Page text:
Wait another minute. That's wrong too. Justice Sotomayor is referring to Regulation FD, the 2000 rule limiting selective disclosure of material information by companies. As a shorthand description, "companies can't disclose material nonpublic information to analysts" is a decent summary of Regulation FD. But "companies can't talk to analysts" is not. "Publicly traded U.S. companies held an average of 99 one-on-one meetings with investors apiece" in 2014. Perhaps none of those thousands of meetings are material? But, then, why do the investors bother with them?

Perhaps some of them violate Regulation FD? But Regulation FD is a civil issue, for the company, and rarely enforced: If a company selectively discloses some information to analysts, it might pay a fine, but probably not. No one goes to prison. No one goes to prison because insider trading law doesn't punish people for trading on material nonpublic information. It punishes them for trading on material nonpublic information that is disclosed corruptly, in particular, in exchange for a personal benefit to the person disclosing it. The U.S. does not have a "parity of information" insider trading law: Our markets encourage investors to try to find things out about companies and then trade on that information. As long as they don't bribe anyone for it.

It is no secret that prosecutors and the Securities and Exchange Commission don't love this situation, and would prefer more of a parity-of-information standard. That's why they brought a criminal case against Todd Newman for trading on information he got from a Dell investor-relations employee. And Newman was convicted, because -- and this is also no secret -- everyone kind of assumes that there is a parity of information standard. It just seems right. "Insider trading is not about fairness; it's about theft," I often say, because it needs repeating. Everyone assumes it's about fairness.  

But an appeals court reversed Newman's conviction, and the Supreme Court refused to review it. And now the Supreme Court is reviewing the Salman case, a dumb case of a brother tipping a brother for no obvious personal benefit. It's pretty easy to see why Salman's conviction should be upheld -- giving your brother a financial benefit seems pretty close to getting a benefit yourself -- but it's a troubling vehicle for making insider trading law. Deep down, people -- even Supreme Court justices -- are just suspicious of informed trading. They want everyone to have the same information; they want people who trade with secret information to go to prison. There are good arguments against that view, arguments that investors should be able to talk to companies because they are the companies' owners, and because their conversations make the companies better and the markets more efficient. But Bassam Salman -- convicted of trading on a tip that his brother-in-law got from his brother -- is not the guy to make those arguments.

What is market manipulation?

The Commodity Futures Trading Commission is fighting a pretty bizarre market-manipulation case against DRW Investments LLC. The CFTC argues that DRW manipulated the price of an interest-rate swaps futures contract by "banging the close." DRW does not exactly disagree, but argues that it wasn't manipulation because the contract was priced incorrectly and its trading moved it toward the correct price. This sounds like a pretty hazy philosophical discussion, but it's not particularly: There was a mathematical issue with the contract that DRW understood, and that no one else did, and that caused it to be mispriced; now everyone understands it and agrees that DRW's prices were "correct." (We discussed this before, ages ago, when the CFTC brought its case, and even earlier when DRW preemptively sued the CFTC.)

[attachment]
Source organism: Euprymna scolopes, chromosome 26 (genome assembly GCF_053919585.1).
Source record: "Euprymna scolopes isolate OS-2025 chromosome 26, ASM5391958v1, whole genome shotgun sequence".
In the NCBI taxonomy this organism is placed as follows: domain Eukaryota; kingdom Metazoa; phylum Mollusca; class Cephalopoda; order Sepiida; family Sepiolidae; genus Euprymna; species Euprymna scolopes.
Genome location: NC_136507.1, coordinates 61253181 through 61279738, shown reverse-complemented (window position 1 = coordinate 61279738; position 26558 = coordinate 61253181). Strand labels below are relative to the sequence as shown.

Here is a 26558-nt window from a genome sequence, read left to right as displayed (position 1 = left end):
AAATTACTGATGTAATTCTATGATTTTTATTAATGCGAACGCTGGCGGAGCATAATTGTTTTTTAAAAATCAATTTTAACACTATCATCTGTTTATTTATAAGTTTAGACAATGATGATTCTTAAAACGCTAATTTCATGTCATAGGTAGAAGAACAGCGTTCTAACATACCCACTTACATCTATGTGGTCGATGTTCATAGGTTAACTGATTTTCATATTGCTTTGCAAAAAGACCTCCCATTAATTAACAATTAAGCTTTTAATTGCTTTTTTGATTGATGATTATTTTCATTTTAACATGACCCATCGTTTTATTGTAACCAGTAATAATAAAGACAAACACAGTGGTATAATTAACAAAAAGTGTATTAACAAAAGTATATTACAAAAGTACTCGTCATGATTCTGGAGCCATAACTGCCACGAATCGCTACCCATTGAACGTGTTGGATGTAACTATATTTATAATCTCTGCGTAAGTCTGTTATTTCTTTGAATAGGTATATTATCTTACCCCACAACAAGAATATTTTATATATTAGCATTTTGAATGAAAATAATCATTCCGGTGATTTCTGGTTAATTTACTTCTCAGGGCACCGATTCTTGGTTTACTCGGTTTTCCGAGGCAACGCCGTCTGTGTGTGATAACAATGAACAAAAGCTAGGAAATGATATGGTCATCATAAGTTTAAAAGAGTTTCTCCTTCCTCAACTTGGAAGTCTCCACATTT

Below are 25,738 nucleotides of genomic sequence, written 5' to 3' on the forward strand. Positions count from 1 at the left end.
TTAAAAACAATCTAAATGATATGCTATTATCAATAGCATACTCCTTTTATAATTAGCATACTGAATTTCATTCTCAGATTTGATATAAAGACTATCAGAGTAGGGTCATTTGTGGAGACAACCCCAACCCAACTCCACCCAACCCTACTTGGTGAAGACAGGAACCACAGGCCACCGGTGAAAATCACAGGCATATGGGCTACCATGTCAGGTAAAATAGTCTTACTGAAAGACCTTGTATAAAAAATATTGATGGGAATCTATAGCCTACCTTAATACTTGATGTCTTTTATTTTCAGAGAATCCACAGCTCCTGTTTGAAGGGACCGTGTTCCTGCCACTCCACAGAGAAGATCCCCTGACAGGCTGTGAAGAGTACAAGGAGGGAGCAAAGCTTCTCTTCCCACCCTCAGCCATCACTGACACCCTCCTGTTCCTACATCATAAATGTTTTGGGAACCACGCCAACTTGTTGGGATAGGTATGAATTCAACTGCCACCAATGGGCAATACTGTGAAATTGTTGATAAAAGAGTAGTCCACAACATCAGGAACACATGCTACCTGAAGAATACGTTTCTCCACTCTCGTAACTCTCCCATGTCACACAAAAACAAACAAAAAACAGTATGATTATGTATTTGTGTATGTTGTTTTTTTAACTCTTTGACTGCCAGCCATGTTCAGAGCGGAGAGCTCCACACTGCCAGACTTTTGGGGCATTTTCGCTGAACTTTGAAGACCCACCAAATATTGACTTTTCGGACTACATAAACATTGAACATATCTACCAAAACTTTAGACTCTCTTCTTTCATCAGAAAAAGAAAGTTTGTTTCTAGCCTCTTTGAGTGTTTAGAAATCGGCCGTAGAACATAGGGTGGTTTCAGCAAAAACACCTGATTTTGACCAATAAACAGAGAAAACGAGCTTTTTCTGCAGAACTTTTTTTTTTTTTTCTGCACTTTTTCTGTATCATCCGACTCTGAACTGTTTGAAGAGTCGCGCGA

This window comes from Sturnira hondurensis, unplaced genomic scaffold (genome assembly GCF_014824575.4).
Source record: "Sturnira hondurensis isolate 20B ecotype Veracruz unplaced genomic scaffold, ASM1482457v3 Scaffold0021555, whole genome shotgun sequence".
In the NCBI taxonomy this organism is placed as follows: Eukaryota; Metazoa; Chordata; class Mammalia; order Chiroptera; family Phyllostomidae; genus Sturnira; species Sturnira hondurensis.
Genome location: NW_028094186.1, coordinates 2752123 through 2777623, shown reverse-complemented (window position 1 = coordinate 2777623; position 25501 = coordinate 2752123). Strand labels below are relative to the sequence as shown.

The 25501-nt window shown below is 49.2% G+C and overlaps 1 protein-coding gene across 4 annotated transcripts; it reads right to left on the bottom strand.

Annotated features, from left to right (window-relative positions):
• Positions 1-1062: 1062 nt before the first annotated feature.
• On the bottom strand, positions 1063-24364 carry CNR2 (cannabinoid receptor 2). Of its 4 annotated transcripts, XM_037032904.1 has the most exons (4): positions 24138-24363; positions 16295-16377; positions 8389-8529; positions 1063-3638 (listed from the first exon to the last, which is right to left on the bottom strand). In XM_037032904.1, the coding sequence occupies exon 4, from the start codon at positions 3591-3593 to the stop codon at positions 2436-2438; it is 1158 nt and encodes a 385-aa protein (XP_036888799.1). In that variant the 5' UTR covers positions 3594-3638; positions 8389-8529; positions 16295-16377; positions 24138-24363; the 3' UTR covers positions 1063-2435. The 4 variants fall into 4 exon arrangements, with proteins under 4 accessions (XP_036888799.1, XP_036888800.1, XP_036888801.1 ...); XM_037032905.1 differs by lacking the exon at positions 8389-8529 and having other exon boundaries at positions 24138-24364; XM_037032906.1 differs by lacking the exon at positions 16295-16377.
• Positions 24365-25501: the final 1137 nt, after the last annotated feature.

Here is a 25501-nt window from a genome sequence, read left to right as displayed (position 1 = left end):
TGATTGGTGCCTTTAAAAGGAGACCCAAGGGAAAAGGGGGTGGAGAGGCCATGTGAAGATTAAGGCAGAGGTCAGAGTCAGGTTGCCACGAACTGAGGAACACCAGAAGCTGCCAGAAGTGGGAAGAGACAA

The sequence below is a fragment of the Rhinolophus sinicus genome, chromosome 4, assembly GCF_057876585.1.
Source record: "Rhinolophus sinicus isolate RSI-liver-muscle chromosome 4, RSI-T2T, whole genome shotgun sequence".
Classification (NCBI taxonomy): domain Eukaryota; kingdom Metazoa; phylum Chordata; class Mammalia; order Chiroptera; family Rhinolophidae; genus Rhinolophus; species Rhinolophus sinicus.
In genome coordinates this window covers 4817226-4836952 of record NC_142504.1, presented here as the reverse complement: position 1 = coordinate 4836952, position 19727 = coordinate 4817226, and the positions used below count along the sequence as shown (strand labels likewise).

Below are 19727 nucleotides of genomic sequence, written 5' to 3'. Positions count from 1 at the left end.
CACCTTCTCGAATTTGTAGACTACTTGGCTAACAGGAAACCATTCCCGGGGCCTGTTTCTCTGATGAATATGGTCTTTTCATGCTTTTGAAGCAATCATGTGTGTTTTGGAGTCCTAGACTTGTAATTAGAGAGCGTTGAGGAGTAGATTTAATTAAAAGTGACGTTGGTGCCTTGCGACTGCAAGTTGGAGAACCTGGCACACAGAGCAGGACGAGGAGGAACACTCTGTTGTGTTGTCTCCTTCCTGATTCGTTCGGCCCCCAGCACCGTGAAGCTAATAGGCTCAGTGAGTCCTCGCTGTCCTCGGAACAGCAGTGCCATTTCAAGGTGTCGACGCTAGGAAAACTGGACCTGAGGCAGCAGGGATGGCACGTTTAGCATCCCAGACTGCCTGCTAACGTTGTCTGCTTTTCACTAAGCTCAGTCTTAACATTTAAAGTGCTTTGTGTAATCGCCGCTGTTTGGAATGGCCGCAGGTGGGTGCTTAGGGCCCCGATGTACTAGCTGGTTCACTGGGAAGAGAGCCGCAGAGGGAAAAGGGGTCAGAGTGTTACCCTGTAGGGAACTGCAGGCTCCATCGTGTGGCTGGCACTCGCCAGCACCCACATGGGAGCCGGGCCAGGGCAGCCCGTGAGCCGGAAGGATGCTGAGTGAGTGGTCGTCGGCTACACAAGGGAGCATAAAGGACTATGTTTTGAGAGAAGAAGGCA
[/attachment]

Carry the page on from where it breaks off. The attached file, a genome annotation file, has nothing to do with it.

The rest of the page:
Now DRW has won a round:

A federal judge in Manhattan ruled Friday the CFTC needed to show that a trader intended to create an “artificial” price in order to prove attempted market manipulation. The CFTC had tried to lower the bar by saying it needed to show only that the trader had an intent to affect market prices.

If you think too hard about market manipulation you'll go mad, and so I advise you not to think too hard about either of these alternatives. DRW's approach, adopted by the court, is that you have to try to create an "artificial" price. But what could that ever mean? The DRW case, premised as it is on a mathematical error, is maybe the only time you'd ever be able to argue convincingly that just wanting the price of your investments to go up is different from wanting to create an "artificial" price. If I own Facebook stock, and I bang the close to make it go up, am I trying to create an artificial price? What, I clearly think Facebook is undervalued (that's why I own it), so what's the problem?

On the other hand the CFTC's definition is even crazier. Any time you trade, you will predictably affect market prices, which means that anyone who ever trades is guilty of market manipulation. (Doing X knowing that it will cause Y is, for most legal and philosophical purposes, the same as doing X with the intent to cause Y.) You can see why the judge rejected that idea, though the "artificial price" idea is only slightly better.

Fees and commissions.

Merrill Lynch announced a more or less inevitable result of the fiduciary rules for financial advisers dealing with retirement accounts:

The Bank of America Corp. brokerage unit told its more than 14,000 brokers on Thursday that after April 10, when the new rules take effect, investors who want a retirement account at Merrill will need to pay a fee based on a percentage of their assets, instead of having the option of being charged for each transaction made in their account.

So that's probably good. Merrill Lynch provides a service -- retirement investment advice -- and will now charge a clearly disclosed fee for that service, one which its clients will either think is fair and be willing to pay, or not (and will move their money elsewhere). The alternative approach of providing the service for "free" and making money by charging commissions, which the clients are less likely to notice and which are more likely to lead to conflicts of interest as Merrill thinks up creative ways to generate more commissions, is clearly less in keeping with fiduciary obligations, which is why Merrill is scrapping it. (For retirement accounts. Not for regular accounts.)